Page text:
How Dad Can Help

Eric recently had a conversation with his youngest son about co-signing a loan for college, and Eric told him he'd call Dave to find a solution for college other than co-signing. What would Dave's solution be?

QUESTION: Eric in Chicago recently had a conversation with his youngest son about co-signing a loan for college, and Eric told him he’d call Dave to find a solution for college other than co-signing. What would Dave’s solution be?

ANSWER: That’s wise, because I think you’d be letting him down by co-signing. If you hold your son’s hand and lead him into a bear trap, you are not helping him. Let me tell you about what’s all mixed up in this: The condemnation of your ex-wife is still floating out there in this discussion, and sometimes we try to outspend our guilt. I’m not saying that’s happening with you, but it sometimes happens.

Sometimes I see dads that are noncustodial dads spend a lot of money trying to make up for the fact that they are not there to tuck the kids in at night. Those are two toxic things that are pulling at you, potentially, at different levels in this discussion.

If we took all the nastiness and divorce and mess of noncustodial parents out of this, that changes the discussion considerably. Then it becomes you sitting down with your son and telling him about what is wise and how you are not going to co-sign for anything. My refusing to co-sign for you is not letting you down any more than me refusing handing you a lit joint is not letting you down. I took good care of you by not letting you do something that was harmful to you.

Having said all that, we solve this problem by looking at options for this young man to go to school. You are not in a position financially because you are unemployed and not able to be a lot of help financially. If I am in your shoes, your promise should be to help as you are able. Today, mathematically, you’re not able. You don’t have any money or a job.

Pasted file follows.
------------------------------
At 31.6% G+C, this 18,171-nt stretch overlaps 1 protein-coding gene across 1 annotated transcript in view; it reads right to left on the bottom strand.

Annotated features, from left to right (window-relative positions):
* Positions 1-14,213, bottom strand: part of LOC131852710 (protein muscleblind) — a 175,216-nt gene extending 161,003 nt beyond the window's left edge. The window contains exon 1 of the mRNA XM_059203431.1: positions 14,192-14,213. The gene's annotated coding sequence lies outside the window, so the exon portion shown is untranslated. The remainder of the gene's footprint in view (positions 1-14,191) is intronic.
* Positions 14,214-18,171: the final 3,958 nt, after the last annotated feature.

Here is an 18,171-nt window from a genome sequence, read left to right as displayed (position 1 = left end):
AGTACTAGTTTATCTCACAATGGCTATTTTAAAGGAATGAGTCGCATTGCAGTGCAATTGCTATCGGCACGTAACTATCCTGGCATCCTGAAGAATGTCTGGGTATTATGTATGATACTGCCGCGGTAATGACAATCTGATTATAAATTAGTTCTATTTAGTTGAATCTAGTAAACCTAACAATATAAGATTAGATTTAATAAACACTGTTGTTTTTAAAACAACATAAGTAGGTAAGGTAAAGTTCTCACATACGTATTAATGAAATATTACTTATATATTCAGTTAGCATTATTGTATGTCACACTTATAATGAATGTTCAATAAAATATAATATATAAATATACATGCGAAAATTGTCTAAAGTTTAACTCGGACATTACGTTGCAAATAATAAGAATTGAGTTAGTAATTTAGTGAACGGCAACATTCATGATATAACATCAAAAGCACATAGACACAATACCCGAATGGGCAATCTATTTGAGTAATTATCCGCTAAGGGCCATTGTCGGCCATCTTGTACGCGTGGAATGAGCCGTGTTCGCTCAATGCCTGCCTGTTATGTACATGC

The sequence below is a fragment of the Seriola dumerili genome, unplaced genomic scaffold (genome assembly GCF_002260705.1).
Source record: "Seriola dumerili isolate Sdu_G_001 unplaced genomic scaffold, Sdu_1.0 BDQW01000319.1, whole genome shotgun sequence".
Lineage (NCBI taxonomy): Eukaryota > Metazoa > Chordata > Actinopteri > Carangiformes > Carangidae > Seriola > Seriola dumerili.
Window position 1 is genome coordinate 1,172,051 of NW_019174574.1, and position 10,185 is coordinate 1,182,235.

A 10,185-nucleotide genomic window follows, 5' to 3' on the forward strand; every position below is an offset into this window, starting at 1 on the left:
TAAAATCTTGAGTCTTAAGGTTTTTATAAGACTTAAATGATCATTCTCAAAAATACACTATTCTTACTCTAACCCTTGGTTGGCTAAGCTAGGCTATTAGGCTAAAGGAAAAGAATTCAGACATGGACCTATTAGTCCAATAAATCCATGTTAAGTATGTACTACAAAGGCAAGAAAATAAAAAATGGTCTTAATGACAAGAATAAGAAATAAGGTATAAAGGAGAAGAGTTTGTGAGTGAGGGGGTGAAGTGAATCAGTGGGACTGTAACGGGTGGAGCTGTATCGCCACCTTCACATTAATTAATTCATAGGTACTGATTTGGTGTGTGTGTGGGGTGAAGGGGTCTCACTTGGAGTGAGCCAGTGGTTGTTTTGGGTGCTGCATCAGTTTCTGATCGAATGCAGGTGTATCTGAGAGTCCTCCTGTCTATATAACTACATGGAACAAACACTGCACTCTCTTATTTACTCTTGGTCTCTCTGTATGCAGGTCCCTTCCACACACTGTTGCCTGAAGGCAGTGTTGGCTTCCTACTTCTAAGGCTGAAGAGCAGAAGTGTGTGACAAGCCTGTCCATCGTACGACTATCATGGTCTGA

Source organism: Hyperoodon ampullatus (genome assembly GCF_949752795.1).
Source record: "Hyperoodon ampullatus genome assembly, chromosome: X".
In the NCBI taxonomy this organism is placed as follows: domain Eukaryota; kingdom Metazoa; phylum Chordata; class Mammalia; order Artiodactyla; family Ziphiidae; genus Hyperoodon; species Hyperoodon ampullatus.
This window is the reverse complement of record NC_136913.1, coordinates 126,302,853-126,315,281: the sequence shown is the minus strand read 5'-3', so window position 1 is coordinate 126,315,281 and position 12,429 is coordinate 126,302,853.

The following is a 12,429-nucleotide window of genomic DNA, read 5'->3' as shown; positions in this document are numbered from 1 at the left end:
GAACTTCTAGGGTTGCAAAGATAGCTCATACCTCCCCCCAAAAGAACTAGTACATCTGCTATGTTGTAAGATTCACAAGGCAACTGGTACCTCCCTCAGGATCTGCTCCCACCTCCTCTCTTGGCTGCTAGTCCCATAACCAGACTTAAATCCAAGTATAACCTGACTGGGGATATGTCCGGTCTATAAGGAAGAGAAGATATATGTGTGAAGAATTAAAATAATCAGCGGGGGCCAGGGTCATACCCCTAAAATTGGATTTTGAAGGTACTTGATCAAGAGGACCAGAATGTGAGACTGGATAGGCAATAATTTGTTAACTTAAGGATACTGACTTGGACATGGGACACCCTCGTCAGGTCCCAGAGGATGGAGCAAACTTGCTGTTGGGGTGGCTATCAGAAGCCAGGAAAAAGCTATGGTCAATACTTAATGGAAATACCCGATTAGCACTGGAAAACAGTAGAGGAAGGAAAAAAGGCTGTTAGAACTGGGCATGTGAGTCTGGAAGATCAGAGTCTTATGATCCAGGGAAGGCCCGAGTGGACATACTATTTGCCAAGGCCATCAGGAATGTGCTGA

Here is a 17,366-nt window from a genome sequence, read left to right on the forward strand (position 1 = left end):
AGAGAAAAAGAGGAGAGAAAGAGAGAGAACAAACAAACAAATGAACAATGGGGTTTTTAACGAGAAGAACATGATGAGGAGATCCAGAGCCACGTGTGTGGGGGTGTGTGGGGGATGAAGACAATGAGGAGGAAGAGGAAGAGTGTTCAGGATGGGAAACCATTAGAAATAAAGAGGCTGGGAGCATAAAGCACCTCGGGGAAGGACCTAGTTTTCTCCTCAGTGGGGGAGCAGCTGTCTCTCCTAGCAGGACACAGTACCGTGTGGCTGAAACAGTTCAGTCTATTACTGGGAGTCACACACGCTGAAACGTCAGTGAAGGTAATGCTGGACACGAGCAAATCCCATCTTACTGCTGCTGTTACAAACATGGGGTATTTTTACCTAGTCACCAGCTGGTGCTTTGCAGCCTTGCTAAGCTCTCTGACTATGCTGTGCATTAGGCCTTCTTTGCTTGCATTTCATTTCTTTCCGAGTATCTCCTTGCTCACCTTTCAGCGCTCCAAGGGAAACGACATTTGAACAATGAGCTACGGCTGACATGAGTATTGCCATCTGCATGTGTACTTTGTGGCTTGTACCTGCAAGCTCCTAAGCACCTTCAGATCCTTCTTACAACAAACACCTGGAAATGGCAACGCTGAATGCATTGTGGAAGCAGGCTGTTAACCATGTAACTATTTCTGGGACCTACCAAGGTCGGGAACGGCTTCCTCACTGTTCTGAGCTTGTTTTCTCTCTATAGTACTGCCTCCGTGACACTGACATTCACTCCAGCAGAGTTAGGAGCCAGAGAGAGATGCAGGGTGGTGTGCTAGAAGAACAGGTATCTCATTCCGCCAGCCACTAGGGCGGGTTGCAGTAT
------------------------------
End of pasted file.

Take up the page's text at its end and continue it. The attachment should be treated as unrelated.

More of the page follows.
But you can show him what to do, and that is pick a school that’s affordable. As you get a job, you’ll throw more money at the situation as well and you help him with as much cash as you can, as long as he is making choices in his life that you agree with. You won’t support his choices if he starts to misbehave or goes to a school where he goes $200,000 in debt.

Here are the numbers: If he’s 17 years old, he needs to take the ACT and the SAT at least three times. If you can pay for him to be tutored between each test, his scores will go up each time. It happened with each of my kids, and each time the scores go up, they qualify for more scholarships. The second thing is that he needs to plan on working while he’s in school to pay for part of this.

The average college student who works 19 to 25 hours a week can pay for an in-state school. He won’t go to an expensive school for that; he’ll go to an in-state school, and I would do that. He needs to buy used textbooks that are one edition off of what the teacher is requesting, and you can buy those on eBay for $13 instead of the brand-new ones that cost $313 that the professor requests. We’re not trying to support the professor here, we’re trying to get through the class.

If he works and chooses his school well and works hard at finding scholarship money as well as works hard at the SAT and ACT, this young man can go to school for cash. Nobody has done this kid any favors, including your ex co-signing and encouraging this stupidity.

I think that’s not you letting him down; that’s you serving him well as his dad, who is older and wiser. You are giving him good, solid, loving advice. Whether he’ll follow that in the middle of this toxic mess, I don’t know. How much influence his mother has on him in all this, I don’t know. He has to decide how many of these stupid T-shirts he wants to own.

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